Drew Coisson, a 2023 graduate of the DPT program who completed his rotation in Lugano, Switzerland, emphasized how rewarding it was to learn and bridge cultural differences.

“Even though the conversations were at a basic level, by the end of the rotation I was able to do a few treatments speaking entirely in Italian,” Drew said. “Despite initial hurdles, I found that mutual respect, patience, and a willingness to learn facilitated meaningful interactions with both patients and colleagues.”

Image if Drew Coisson exploring the mountains in Grindelwald during his free time in Switzerland.
Drew Coisson exploring the mountains in Grindelwald during his free time in Switzerland. Photo by Drew Coisson DPT '23.

For their final project, Kelly and Mary created a guide of what to know and expect for future students doing clinical rotations abroad.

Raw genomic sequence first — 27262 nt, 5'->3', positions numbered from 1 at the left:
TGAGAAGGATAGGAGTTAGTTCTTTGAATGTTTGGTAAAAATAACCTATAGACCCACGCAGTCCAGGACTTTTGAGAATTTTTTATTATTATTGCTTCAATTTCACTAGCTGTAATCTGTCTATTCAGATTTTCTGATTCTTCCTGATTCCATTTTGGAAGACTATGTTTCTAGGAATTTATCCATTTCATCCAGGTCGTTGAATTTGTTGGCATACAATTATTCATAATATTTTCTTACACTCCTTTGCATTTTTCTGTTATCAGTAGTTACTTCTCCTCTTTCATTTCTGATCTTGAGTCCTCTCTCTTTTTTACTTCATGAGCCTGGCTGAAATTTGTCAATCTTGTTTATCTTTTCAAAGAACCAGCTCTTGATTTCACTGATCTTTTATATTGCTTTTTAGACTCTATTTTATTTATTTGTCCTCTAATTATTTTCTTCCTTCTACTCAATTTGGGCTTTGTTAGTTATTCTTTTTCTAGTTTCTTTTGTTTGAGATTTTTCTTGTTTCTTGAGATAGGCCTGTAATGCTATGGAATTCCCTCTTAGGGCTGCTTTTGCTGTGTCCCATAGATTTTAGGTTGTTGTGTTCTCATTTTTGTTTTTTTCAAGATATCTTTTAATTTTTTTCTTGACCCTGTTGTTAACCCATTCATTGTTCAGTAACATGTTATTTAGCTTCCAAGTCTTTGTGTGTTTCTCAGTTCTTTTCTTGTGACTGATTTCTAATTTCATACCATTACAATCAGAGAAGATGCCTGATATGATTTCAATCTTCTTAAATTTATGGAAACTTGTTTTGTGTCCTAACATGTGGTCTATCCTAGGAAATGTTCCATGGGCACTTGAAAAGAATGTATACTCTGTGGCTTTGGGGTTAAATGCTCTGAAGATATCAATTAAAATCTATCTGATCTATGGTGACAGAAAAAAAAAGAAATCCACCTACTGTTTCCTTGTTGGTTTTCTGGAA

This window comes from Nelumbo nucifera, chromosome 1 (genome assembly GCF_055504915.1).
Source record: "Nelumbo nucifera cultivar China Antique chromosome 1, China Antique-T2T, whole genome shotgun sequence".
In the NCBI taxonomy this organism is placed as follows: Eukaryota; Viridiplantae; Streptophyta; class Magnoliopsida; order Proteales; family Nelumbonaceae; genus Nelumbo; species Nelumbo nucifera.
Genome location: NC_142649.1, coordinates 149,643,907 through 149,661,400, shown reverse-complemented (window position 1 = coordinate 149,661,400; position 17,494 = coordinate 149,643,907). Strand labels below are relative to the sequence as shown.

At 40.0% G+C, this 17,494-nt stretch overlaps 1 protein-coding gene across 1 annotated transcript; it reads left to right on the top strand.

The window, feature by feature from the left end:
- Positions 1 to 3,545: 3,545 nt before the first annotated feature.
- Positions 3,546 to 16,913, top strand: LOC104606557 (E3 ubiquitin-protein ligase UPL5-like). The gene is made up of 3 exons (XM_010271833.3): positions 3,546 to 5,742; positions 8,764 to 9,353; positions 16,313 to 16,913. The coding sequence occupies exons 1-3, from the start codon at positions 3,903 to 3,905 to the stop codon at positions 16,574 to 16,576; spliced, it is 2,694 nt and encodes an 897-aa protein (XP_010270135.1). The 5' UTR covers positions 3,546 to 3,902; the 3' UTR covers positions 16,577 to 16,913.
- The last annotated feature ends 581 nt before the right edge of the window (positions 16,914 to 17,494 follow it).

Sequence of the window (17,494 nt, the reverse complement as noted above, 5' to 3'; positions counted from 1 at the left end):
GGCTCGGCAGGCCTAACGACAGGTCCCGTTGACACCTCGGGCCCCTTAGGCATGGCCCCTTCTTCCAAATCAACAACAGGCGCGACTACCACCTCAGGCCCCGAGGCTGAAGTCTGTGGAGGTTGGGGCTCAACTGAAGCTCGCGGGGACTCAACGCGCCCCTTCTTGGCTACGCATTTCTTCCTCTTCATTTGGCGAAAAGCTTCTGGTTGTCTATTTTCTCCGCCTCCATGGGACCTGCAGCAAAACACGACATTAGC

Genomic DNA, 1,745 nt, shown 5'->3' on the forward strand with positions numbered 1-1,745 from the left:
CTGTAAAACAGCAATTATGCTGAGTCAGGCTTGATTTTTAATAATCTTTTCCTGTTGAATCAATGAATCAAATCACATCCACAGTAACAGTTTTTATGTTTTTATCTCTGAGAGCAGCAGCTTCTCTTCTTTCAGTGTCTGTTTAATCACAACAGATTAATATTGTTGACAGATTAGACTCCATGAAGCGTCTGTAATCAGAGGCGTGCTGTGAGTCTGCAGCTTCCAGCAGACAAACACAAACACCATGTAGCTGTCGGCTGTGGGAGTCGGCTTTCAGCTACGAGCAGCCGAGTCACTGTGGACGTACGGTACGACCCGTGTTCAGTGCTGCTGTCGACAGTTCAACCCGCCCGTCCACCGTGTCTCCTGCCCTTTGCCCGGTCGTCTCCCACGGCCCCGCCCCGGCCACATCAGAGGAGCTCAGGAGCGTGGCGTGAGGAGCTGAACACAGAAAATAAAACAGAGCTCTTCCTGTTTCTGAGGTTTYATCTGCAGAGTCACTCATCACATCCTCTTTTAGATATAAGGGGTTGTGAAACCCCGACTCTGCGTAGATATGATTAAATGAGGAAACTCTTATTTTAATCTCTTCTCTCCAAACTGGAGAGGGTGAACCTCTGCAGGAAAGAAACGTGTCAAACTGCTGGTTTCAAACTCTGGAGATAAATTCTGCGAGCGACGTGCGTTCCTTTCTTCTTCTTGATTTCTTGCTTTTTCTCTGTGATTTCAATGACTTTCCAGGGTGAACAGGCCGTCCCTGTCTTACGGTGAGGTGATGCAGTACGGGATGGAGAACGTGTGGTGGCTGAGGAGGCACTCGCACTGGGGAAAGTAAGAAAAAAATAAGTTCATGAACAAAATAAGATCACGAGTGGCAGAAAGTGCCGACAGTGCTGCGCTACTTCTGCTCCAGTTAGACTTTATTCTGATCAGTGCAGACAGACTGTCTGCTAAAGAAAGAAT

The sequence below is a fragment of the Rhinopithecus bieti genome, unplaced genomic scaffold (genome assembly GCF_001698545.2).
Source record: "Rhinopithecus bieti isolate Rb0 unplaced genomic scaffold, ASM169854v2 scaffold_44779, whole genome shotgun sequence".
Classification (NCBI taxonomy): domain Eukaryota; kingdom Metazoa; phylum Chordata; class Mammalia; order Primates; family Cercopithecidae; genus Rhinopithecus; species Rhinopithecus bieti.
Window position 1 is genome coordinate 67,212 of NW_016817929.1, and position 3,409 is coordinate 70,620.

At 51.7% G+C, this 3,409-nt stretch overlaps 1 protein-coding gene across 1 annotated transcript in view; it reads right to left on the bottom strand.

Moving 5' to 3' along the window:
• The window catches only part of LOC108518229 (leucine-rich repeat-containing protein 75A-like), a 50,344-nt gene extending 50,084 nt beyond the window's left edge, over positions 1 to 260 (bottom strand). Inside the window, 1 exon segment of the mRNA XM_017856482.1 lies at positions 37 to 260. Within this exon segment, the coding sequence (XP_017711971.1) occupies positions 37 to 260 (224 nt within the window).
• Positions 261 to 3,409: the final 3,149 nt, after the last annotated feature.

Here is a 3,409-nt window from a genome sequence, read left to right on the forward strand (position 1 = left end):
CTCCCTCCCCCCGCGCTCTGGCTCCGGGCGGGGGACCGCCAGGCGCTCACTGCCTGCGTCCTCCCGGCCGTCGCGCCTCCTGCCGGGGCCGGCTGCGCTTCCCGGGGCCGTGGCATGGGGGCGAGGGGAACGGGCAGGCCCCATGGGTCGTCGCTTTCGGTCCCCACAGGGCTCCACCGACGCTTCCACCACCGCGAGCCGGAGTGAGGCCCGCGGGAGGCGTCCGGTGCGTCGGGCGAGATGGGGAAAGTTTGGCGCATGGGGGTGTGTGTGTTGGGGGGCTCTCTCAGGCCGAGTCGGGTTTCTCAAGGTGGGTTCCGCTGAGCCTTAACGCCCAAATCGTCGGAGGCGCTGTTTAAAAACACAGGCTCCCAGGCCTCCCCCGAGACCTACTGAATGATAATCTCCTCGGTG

“It was actually nice to look back on how much we had learned,” said Kelly. “It was hard at first but there was much more maturing and independence and learning to be an adult than I thought there would be before going.” 

Students are paired with another student to share costs and typically have clinic hours Monday to Friday, leaving weekends free for exploration. 

Interested students can meet with Dr. Fineman to discuss their goals and expectations for an international experience. The application process begins in their second year for a placement in their third academic year.

"I wouldn’t be the PT I am today without having this experience, and I am thankful to have had the opportunity," said Mary. 

These international rotations not only provide students with unique clinical experiences but also offer opportunities for important cultural exchange. Many students have connected with fellow EduGlobal students, exploring Italy and beyond every weekend—an opportunity of a lifetime.